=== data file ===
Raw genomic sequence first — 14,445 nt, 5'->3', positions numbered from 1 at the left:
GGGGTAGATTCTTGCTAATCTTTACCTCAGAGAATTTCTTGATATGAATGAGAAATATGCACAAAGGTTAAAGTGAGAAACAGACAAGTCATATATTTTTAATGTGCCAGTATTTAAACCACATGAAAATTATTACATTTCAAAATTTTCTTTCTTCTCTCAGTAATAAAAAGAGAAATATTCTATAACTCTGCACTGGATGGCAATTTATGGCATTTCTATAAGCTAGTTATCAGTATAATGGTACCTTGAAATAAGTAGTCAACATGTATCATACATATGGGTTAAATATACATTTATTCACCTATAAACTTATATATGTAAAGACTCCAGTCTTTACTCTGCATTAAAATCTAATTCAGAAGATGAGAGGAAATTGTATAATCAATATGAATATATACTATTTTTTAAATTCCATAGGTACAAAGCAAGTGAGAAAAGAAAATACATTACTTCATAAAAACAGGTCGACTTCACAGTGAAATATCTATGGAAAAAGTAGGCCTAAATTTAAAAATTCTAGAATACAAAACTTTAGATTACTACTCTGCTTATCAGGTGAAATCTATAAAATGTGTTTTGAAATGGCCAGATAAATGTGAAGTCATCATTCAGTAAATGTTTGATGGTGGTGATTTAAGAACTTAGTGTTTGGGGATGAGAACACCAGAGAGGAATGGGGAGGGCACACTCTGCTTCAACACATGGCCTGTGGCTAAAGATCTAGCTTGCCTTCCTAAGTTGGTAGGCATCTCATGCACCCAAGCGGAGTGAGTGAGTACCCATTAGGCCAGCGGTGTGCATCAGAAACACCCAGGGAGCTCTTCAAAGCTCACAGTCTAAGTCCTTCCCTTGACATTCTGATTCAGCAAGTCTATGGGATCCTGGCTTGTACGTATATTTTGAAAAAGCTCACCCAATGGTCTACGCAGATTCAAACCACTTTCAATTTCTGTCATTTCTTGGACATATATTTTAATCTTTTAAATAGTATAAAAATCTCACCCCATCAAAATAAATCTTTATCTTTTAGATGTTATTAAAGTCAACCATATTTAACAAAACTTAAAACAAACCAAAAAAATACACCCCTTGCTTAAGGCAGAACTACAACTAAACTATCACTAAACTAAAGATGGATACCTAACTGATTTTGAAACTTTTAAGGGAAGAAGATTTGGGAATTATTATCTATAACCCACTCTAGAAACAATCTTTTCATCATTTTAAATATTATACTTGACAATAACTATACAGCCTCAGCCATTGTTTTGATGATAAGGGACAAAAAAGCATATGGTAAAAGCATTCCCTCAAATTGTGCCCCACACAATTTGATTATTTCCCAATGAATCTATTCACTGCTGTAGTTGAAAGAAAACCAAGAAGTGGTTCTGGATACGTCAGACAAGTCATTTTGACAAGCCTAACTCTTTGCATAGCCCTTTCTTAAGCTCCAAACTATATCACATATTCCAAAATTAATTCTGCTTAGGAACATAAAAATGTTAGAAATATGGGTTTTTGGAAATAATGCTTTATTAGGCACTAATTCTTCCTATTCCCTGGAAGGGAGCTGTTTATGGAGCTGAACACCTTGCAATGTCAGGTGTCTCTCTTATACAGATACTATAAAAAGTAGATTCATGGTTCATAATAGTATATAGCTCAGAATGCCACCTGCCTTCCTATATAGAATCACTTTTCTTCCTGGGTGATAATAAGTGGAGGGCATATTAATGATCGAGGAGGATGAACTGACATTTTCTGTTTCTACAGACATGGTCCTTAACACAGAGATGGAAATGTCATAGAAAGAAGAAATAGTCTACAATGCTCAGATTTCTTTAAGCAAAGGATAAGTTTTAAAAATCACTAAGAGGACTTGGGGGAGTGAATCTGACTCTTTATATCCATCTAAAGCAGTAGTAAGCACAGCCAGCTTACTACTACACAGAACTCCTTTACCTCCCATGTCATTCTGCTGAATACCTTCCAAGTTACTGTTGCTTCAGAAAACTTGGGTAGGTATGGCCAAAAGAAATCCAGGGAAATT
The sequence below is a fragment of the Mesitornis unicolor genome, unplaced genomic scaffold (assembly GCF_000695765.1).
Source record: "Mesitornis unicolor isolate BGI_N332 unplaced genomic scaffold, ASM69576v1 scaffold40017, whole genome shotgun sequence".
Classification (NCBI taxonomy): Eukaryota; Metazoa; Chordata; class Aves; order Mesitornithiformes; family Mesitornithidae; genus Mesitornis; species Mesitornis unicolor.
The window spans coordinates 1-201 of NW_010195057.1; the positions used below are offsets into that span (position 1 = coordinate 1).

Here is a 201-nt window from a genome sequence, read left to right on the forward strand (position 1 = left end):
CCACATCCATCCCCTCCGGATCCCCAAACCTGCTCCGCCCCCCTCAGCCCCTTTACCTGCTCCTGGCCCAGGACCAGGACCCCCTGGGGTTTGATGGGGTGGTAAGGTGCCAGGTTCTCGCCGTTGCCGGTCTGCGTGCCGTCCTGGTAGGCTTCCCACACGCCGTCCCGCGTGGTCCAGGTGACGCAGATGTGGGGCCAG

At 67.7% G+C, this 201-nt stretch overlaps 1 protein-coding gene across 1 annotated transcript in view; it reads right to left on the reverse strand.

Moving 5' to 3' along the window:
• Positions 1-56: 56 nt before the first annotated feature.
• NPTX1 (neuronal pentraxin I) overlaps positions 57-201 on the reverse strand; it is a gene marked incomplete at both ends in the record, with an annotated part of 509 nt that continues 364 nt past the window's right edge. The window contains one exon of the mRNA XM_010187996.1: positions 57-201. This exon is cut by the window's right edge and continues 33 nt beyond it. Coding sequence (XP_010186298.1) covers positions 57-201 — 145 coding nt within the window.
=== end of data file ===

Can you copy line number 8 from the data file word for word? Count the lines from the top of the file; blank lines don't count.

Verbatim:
CCACATCCATCCCCTCCGGATCCCCAAACCTGCTCCGCCCCCCTCAGCCCCTTTACCTGCTCCTGGCCCAGGACCAGGACCCCCTGGGGTTTGATGGGGTGGTAAGGTGCCAGGTTCTCGCCGTTGCCGGTCTGCGTGCCGTCCTGGTAGGCTTCCCACACGCCGTCCCGCGTGGTCCAGGTGACGCAGATGTGGGGCCAG